Pubdate: Wed, 13 Apr 2016
Source: Langley Times (CN BC)
Copyright: 2016 Langley Times
Author: Dan Ferguson


Under current rules, firefighters have to wait for a doctor's
permission to administer naloxone

Langley City firefighters won't carry the anti-overdose drug naloxone,
even though the department is seeing an increase in related medical

City Fire Chief Rory Thompson told the April 4 meeting of City council
that if the current numbers hold, Langley Fire Rescue will have
handled 240 to 260 overdose cases this year, compared to 80 last year.

Much of that, Chief Thompson said, is because of fentanyl, an
extremely powerful synthetic painkiller that is up to 100 times more
potent than morphine.

"We've had a bit of a shift," Thompson said.

Despite the hike in overdose cases, Thompson said a review by the
department found there would be no advantage to having firefighters
carry naloxone.

Under the current rules, he said, firefighters have to phone a doctor
to get permission to administer the anti-overdose drug, while
ambulance paramedics can make the decision at the scene.

"Usually the ambulance is already there (before Langley Fire Rescue
could get permission)," Thompson said.

In January, the review showed paramedics arrived within three minutes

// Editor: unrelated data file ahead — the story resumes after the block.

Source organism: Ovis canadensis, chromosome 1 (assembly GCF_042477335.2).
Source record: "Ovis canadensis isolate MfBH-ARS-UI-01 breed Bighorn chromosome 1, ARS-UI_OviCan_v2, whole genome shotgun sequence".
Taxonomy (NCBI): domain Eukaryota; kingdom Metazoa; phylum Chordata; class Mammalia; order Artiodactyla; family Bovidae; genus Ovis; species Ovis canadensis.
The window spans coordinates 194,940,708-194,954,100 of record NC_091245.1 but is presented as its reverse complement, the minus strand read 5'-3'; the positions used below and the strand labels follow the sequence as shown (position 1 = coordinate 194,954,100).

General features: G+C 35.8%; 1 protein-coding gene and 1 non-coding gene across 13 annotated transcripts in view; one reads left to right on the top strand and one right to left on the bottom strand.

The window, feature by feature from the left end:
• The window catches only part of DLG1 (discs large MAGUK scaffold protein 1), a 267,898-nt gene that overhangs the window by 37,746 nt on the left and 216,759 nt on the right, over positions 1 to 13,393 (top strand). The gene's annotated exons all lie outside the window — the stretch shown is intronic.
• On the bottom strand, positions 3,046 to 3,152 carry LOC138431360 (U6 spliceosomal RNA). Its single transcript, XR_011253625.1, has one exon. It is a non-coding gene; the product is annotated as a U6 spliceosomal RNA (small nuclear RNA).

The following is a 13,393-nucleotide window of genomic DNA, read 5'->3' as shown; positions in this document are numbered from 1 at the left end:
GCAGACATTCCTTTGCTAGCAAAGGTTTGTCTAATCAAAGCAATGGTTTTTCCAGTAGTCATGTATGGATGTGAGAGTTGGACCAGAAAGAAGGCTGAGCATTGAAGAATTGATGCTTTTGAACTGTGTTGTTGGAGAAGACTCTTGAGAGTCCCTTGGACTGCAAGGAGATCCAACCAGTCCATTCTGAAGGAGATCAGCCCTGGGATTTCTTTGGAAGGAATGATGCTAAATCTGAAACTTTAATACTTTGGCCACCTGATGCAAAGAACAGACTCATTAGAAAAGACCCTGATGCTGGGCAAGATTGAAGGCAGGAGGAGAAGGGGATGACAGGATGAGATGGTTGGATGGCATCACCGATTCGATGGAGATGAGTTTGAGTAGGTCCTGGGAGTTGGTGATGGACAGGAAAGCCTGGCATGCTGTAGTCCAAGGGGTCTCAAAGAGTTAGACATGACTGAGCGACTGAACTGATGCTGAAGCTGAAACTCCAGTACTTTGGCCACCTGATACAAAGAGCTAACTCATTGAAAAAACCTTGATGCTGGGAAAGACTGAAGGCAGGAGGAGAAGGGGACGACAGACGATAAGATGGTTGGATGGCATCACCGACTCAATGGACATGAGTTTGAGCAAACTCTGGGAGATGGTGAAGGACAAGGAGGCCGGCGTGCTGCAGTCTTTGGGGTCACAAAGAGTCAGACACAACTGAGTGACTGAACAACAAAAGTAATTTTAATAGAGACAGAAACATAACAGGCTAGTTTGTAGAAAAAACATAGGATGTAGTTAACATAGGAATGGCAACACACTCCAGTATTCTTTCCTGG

of the fire department at 32 medical calls in Langley City.

The Surrey fire department, which does carry naloxone, has only used
the drug twice over three months and several hundred responses,
Thompson added.

He said the Langley department will continue to monitor the situation,
but "at this time, we don't think that's the right step (carrying
naloxone) for us to take."

Langley Township fire department has also decided against carrying the
anti-overdose drug.

Earlier this year, firefighters in Surrey and Vancouver became the
first to carry the kits as a pilot project.

Illicit drug overdose deaths in B.C. jumped 27 per cent in 2015 and
nearly 50 per cent in the Fraser Region, according to the B.C.
Coroner's Service.

An estimated 30 per cent of overdose deaths involved fentanyl - either
the potent opiate by itself or mixed with other drugs - and that
proportion has steadily climbed over the past three years.

The B.C. Ministry of Health estimates that 370 opioid drug overdoses
have been reversed by naloxone.

- - with files from Monique Tamminga
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MAP posted-by: Matt